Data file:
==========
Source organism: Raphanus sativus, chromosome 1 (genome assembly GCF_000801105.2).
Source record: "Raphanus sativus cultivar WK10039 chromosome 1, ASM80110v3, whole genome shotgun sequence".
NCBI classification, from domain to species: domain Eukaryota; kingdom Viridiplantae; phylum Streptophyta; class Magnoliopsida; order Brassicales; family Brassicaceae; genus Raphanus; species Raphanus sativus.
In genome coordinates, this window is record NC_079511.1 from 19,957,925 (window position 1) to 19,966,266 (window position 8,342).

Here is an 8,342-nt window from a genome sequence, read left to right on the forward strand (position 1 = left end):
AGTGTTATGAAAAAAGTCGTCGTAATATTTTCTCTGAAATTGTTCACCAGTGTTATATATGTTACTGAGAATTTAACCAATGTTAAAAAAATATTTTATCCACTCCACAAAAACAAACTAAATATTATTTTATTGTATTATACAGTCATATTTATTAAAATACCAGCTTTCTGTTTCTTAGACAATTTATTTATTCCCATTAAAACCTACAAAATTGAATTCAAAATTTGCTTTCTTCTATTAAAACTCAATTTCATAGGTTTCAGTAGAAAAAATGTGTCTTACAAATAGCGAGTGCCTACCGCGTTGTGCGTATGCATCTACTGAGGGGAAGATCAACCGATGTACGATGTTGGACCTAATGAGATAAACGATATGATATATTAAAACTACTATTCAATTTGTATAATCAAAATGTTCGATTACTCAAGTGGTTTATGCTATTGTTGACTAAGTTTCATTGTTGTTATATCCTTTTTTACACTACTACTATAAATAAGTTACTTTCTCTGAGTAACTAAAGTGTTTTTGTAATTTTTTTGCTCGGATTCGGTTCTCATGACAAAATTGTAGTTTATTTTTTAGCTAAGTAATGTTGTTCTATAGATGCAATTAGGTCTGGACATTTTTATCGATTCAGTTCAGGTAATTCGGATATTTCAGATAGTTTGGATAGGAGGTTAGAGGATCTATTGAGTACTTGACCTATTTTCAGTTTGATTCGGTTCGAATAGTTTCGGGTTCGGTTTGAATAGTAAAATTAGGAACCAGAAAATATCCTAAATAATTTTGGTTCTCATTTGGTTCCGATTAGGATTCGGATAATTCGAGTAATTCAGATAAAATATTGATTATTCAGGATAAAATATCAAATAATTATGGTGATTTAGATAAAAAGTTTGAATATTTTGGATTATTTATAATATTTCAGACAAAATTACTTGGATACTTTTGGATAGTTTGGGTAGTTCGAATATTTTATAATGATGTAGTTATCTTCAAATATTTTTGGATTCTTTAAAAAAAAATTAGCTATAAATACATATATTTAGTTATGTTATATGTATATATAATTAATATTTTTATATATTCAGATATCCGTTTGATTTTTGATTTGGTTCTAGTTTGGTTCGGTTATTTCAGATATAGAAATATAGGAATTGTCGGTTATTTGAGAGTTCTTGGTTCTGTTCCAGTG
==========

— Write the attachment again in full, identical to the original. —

Source organism: Raphanus sativus, chromosome 1 (genome assembly GCF_000801105.2).
Source record: "Raphanus sativus cultivar WK10039 chromosome 1, ASM80110v3, whole genome shotgun sequence".
NCBI classification, from domain to species: domain Eukaryota; kingdom Viridiplantae; phylum Streptophyta; class Magnoliopsida; order Brassicales; family Brassicaceae; genus Raphanus; species Raphanus sativus.
In genome coordinates, this window is record NC_079511.1 from 19,957,925 (window position 1) to 19,966,266 (window position 8,342).

Here is an 8,342-nt window from a genome sequence, read left to right on the forward strand (position 1 = left end):
AGTGTTATGAAAAAAGTCGTCGTAATATTTTCTCTGAAATTGTTCACCAGTGTTATATATGTTACTGAGAATTTAACCAATGTTAAAAAAATATTTTATCCACTCCACAAAAACAAACTAAATATTATTTTATTGTATTATACAGTCATATTTATTAAAATACCAGCTTTCTGTTTCTTAGACAATTTATTTATTCCCATTAAAACCTACAAAATTGAATTCAAAATTTGCTTTCTTCTATTAAAACTCAATTTCATAGGTTTCAGTAGAAAAAATGTGTCTTACAAATAGCGAGTGCCTACCGCGTTGTGCGTATGCATCTACTGAGGGGAAGATCAACCGATGTACGATGTTGGACCTAATGAGATAAACGATATGATATATTAAAACTACTATTCAATTTGTATAATCAAAATGTTCGATTACTCAAGTGGTTTATGCTATTGTTGACTAAGTTTCATTGTTGTTATATCCTTTTTTACACTACTACTATAAATAAGTTACTTTCTCTGAGTAACTAAAGTGTTTTTGTAATTTTTTTGCTCGGATTCGGTTCTCATGACAAAATTGTAGTTTATTTTTTAGCTAAGTAATGTTGTTCTATAGATGCAATTAGGTCTGGACATTTTTATCGATTCAGTTCAGGTAATTCGGATATTTCAGATAGTTTGGATAGGAGGTTAGAGGATCTATTGAGTACTTGACCTATTTTCAGTTTGATTCGGTTCGAATAGTTTCGGGTTCGGTTTGAATAGTAAAATTAGGAACCAGAAAATATCCTAAATAATTTTGGTTCTCATTTGGTTCCGATTAGGATTCGGATAATTCGAGTAATTCAGATAAAATATTGATTATTCAGGATAAAATATCAAATAATTATGGTGATTTAGATAAAAAGTTTGAATATTTTGGATTATTTATAATATTTCAGACAAAATTACTTGGATACTTTTGGATAGTTTGGGTAGTTCGAATATTTTATAATGATGTAGTTATCTTCAAATATTTTTGGATTCTTTAAAAAAAAATTAGCTATAAATACATATATTTAGTTATGTTATATGTATATATAATTAATATTTTTATATATTCAGATATCCGTTTGATTTTTGATTTGGTTCTAGTTTGGTTCGGTTATTTCAGATATAGAAATATAGGAATTGTCGGTTATTTGAGAGTTCTTGGTTCTGTTCCAGTG